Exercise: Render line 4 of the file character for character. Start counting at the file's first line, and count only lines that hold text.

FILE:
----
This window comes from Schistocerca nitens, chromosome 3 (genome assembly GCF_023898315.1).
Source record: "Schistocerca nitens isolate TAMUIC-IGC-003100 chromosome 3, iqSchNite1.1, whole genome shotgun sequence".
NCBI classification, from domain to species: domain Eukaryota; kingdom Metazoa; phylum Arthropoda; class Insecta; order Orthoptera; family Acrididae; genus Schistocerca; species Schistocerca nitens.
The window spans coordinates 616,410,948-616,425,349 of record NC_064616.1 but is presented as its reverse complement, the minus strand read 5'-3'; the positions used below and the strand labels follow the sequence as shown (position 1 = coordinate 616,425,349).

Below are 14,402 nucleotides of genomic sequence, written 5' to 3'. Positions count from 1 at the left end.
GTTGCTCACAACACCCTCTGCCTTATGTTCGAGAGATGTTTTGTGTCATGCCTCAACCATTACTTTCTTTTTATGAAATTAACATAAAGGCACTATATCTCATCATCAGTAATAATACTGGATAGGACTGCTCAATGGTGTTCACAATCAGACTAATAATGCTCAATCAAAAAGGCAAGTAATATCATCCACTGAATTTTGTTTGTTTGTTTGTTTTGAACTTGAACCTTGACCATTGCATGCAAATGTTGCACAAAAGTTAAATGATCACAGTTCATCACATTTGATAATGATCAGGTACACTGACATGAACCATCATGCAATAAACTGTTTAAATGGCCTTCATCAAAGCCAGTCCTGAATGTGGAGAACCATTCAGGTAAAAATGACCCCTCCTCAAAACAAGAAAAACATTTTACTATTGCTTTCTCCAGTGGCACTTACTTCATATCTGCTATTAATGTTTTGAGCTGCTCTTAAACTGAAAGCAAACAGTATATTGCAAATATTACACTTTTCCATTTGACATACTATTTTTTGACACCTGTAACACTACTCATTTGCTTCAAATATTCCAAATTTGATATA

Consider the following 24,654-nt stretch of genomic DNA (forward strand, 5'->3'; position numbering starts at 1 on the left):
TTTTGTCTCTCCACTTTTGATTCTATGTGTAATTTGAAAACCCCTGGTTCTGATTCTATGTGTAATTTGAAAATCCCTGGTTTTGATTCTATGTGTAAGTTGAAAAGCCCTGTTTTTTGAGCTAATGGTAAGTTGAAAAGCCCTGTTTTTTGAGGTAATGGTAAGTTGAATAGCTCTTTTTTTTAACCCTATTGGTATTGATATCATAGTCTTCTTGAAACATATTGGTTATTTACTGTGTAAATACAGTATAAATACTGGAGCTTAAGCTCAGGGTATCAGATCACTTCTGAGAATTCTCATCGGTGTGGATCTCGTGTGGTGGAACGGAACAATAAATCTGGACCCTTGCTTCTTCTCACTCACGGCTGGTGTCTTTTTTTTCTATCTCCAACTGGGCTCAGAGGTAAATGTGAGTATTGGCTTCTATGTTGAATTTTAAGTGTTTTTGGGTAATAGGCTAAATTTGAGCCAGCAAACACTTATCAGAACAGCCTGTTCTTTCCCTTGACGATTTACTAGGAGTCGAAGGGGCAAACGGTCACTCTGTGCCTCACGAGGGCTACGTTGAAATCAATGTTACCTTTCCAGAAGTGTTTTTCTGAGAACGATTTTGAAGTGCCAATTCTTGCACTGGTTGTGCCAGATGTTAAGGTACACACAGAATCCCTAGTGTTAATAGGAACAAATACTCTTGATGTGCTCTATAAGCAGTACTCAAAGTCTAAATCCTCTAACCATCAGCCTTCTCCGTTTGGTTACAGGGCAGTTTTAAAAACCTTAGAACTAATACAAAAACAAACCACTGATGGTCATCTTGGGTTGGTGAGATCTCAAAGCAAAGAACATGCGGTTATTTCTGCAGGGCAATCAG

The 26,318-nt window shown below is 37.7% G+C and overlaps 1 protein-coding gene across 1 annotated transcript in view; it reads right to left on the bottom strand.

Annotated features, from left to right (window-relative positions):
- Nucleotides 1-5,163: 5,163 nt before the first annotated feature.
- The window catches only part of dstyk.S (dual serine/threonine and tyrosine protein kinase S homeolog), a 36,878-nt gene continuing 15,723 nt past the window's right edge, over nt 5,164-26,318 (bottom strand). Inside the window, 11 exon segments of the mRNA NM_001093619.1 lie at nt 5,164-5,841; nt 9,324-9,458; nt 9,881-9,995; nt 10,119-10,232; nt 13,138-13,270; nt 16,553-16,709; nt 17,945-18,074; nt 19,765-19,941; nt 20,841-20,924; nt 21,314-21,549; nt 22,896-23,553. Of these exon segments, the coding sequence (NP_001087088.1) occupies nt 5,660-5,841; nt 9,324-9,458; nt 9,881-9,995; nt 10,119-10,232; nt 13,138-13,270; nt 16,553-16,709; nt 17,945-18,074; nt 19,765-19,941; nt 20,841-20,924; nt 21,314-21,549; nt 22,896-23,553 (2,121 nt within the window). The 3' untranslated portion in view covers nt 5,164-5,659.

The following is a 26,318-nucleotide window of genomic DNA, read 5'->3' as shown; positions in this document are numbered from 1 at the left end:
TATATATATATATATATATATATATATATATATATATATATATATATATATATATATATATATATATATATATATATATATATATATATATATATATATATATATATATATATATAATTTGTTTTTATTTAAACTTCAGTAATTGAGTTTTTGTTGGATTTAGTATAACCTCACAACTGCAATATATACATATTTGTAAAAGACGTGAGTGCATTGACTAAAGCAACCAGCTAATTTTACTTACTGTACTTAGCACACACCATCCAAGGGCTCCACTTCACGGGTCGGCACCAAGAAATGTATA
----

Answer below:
The window spans coordinates 616,410,948-616,425,349 of record NC_064616.1 but is presented as its reverse complement, the minus strand read 5'-3'; the positions used below and the strand labels follow the sequence as shown (position 1 = coordinate 616,425,349).